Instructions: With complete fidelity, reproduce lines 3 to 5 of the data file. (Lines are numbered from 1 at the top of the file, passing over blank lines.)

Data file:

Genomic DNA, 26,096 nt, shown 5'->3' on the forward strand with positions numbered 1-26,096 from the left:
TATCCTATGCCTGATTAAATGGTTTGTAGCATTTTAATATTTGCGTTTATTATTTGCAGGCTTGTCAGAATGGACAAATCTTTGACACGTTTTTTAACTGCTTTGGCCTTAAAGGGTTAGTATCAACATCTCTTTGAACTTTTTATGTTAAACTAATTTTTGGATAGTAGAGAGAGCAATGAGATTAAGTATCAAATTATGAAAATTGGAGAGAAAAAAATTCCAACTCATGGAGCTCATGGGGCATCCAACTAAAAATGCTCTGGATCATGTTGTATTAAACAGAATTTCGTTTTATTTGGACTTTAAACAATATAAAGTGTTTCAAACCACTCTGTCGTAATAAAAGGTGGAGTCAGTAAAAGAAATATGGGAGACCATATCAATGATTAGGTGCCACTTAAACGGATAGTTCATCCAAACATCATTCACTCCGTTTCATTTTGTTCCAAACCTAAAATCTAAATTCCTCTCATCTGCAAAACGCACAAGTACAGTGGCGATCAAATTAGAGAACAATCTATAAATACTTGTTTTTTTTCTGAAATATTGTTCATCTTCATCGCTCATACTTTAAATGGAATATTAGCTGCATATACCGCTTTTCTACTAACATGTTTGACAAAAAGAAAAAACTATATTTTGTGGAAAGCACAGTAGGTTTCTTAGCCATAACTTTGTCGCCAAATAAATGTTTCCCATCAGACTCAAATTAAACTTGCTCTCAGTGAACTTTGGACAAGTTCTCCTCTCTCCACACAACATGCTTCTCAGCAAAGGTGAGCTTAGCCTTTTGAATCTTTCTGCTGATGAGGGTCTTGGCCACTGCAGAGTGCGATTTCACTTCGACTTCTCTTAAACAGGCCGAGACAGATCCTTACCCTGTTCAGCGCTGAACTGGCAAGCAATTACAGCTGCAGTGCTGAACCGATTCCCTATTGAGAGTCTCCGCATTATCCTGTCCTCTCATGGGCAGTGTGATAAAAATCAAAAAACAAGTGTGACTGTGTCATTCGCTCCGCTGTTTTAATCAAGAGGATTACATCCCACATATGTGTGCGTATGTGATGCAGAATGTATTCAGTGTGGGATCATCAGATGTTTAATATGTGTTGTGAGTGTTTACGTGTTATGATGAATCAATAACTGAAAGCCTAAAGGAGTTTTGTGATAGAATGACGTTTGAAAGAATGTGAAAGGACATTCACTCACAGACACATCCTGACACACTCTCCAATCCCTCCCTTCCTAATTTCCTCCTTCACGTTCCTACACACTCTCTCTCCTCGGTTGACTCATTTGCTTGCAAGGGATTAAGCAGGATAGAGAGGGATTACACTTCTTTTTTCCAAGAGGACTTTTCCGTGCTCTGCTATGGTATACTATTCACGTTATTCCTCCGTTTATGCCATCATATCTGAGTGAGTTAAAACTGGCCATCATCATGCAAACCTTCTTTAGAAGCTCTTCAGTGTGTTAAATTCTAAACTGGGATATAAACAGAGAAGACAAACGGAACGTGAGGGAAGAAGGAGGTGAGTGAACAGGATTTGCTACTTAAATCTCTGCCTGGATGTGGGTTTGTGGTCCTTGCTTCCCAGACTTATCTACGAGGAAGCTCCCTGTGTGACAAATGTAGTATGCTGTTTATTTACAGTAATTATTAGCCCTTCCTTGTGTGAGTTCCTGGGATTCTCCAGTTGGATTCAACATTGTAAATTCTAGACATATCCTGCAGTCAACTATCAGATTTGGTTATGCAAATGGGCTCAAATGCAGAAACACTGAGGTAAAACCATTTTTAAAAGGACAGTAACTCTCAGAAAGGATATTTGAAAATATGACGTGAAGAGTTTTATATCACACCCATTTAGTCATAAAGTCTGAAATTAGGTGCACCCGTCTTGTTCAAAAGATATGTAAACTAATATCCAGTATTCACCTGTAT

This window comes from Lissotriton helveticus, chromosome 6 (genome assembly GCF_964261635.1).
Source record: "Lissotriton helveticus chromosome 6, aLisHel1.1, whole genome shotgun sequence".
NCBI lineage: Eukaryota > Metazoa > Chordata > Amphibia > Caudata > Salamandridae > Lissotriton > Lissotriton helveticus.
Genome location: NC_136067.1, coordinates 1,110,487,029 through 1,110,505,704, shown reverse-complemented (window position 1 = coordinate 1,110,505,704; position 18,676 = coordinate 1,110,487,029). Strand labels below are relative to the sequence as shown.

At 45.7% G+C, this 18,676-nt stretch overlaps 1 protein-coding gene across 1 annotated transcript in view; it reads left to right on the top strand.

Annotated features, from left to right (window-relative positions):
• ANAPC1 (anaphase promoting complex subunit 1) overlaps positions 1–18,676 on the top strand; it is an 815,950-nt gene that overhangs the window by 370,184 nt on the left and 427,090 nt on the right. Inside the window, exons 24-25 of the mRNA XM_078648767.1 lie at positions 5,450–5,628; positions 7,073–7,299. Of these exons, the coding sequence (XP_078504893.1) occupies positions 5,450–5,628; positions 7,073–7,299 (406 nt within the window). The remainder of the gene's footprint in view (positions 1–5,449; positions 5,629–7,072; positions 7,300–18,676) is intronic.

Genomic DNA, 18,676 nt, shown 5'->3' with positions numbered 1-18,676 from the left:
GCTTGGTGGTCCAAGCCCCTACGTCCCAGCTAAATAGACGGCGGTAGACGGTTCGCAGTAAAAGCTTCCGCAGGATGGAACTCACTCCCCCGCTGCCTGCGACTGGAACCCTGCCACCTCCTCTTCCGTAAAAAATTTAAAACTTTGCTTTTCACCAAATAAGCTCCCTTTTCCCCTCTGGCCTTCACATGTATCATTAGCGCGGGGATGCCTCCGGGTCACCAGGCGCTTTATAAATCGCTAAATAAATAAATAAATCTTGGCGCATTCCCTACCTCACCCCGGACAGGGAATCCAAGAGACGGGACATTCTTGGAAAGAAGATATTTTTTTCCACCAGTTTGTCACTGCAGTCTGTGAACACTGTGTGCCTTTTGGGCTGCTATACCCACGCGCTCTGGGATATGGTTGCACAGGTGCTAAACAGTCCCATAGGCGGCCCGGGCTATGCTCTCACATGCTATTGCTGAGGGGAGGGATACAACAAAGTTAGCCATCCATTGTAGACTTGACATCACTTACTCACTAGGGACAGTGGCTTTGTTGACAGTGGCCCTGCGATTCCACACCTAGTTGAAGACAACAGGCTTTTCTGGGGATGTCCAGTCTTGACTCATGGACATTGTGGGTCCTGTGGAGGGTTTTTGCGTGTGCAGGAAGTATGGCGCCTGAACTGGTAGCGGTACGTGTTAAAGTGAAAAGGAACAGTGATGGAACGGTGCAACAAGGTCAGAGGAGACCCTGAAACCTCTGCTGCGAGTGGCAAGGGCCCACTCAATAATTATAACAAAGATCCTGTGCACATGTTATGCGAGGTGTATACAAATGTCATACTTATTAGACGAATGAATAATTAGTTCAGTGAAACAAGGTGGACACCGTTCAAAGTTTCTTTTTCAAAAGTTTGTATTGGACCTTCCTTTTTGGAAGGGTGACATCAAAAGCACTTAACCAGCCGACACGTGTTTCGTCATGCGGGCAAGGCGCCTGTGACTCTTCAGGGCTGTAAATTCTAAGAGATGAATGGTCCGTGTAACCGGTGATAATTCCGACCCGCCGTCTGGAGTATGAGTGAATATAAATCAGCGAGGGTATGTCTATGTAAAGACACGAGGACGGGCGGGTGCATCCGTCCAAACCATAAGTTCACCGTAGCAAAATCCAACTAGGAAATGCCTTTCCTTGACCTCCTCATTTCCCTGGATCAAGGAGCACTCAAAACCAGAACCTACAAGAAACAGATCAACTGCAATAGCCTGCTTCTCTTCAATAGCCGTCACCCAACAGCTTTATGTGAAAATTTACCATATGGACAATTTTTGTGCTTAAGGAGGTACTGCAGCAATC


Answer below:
This window comes from Lissotriton helveticus, chromosome 6 (genome assembly GCF_964261635.1).
Source record: "Lissotriton helveticus chromosome 6, aLisHel1.1, whole genome shotgun sequence".
NCBI lineage: Eukaryota > Metazoa > Chordata > Amphibia > Caudata > Salamandridae > Lissotriton > Lissotriton helveticus.